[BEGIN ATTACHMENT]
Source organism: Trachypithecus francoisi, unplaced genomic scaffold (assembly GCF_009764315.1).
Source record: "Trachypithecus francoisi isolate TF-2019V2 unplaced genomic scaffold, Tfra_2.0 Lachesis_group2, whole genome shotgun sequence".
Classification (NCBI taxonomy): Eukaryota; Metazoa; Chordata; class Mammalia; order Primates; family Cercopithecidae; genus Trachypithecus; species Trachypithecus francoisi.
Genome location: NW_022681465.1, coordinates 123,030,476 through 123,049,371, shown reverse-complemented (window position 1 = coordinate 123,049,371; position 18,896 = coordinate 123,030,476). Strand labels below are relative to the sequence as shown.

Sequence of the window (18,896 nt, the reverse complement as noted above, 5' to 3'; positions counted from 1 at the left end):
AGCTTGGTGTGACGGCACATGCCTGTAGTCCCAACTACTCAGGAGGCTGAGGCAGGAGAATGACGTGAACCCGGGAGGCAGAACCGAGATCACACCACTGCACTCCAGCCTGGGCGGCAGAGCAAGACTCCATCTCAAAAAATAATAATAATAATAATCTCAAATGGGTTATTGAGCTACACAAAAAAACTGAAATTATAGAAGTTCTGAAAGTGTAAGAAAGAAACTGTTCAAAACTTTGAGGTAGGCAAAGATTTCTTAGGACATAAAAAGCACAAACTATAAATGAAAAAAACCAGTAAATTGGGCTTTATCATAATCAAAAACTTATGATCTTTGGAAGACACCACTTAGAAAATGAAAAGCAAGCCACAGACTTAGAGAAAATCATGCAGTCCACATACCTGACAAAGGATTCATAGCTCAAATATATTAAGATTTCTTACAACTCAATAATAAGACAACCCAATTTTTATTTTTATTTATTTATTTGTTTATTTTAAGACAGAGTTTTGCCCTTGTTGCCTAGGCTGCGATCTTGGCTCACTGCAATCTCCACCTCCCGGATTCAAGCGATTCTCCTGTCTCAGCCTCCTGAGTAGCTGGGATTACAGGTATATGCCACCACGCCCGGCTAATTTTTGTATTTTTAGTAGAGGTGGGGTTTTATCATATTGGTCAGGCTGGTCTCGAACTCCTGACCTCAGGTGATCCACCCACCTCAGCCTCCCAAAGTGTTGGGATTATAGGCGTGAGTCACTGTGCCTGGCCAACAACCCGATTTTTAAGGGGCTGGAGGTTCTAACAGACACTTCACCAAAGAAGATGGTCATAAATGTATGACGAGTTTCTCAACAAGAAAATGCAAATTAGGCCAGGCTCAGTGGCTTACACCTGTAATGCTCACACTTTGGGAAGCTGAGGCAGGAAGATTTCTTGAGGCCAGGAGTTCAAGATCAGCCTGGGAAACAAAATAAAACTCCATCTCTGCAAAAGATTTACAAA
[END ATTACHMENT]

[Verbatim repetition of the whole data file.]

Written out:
Source organism: Trachypithecus francoisi, unplaced genomic scaffold (assembly GCF_009764315.1).
Source record: "Trachypithecus francoisi isolate TF-2019V2 unplaced genomic scaffold, Tfra_2.0 Lachesis_group2, whole genome shotgun sequence".
Classification (NCBI taxonomy): Eukaryota; Metazoa; Chordata; class Mammalia; order Primates; family Cercopithecidae; genus Trachypithecus; species Trachypithecus francoisi.
Genome location: NW_022681465.1, coordinates 123,030,476 through 123,049,371, shown reverse-complemented (window position 1 = coordinate 123,049,371; position 18,896 = coordinate 123,030,476). Strand labels below are relative to the sequence as shown.

Sequence of the window (18,896 nt, the reverse complement as noted above, 5' to 3'; positions counted from 1 at the left end):
AGCTTGGTGTGACGGCACATGCCTGTAGTCCCAACTACTCAGGAGGCTGAGGCAGGAGAATGACGTGAACCCGGGAGGCAGAACCGAGATCACACCACTGCACTCCAGCCTGGGCGGCAGAGCAAGACTCCATCTCAAAAAATAATAATAATAATAATCTCAAATGGGTTATTGAGCTACACAAAAAAACTGAAATTATAGAAGTTCTGAAAGTGTAAGAAAGAAACTGTTCAAAACTTTGAGGTAGGCAAAGATTTCTTAGGACATAAAAAGCACAAACTATAAATGAAAAAAACCAGTAAATTGGGCTTTATCATAATCAAAAACTTATGATCTTTGGAAGACACCACTTAGAAAATGAAAAGCAAGCCACAGACTTAGAGAAAATCATGCAGTCCACATACCTGACAAAGGATTCATAGCTCAAATATATTAAGATTTCTTACAACTCAATAATAAGACAACCCAATTTTTATTTTTATTTATTTATTTGTTTATTTTAAGACAGAGTTTTGCCCTTGTTGCCTAGGCTGCGATCTTGGCTCACTGCAATCTCCACCTCCCGGATTCAAGCGATTCTCCTGTCTCAGCCTCCTGAGTAGCTGGGATTACAGGTATATGCCACCACGCCCGGCTAATTTTTGTATTTTTAGTAGAGGTGGGGTTTTATCATATTGGTCAGGCTGGTCTCGAACTCCTGACCTCAGGTGATCCACCCACCTCAGCCTCCCAAAGTGTTGGGATTATAGGCGTGAGTCACTGTGCCTGGCCAACAACCCGATTTTTAAGGGGCTGGAGGTTCTAACAGACACTTCACCAAAGAAGATGGTCATAAATGTATGACGAGTTTCTCAACAAGAAAATGCAAATTAGGCCAGGCTCAGTGGCTTACACCTGTAATGCTCACACTTTGGGAAGCTGAGGCAGGAAGATTTCTTGAGGCCAGGAGTTCAAGATCAGCCTGGGAAACAAAATAAAACTCCATCTCTGCAAAAGATTTACAAA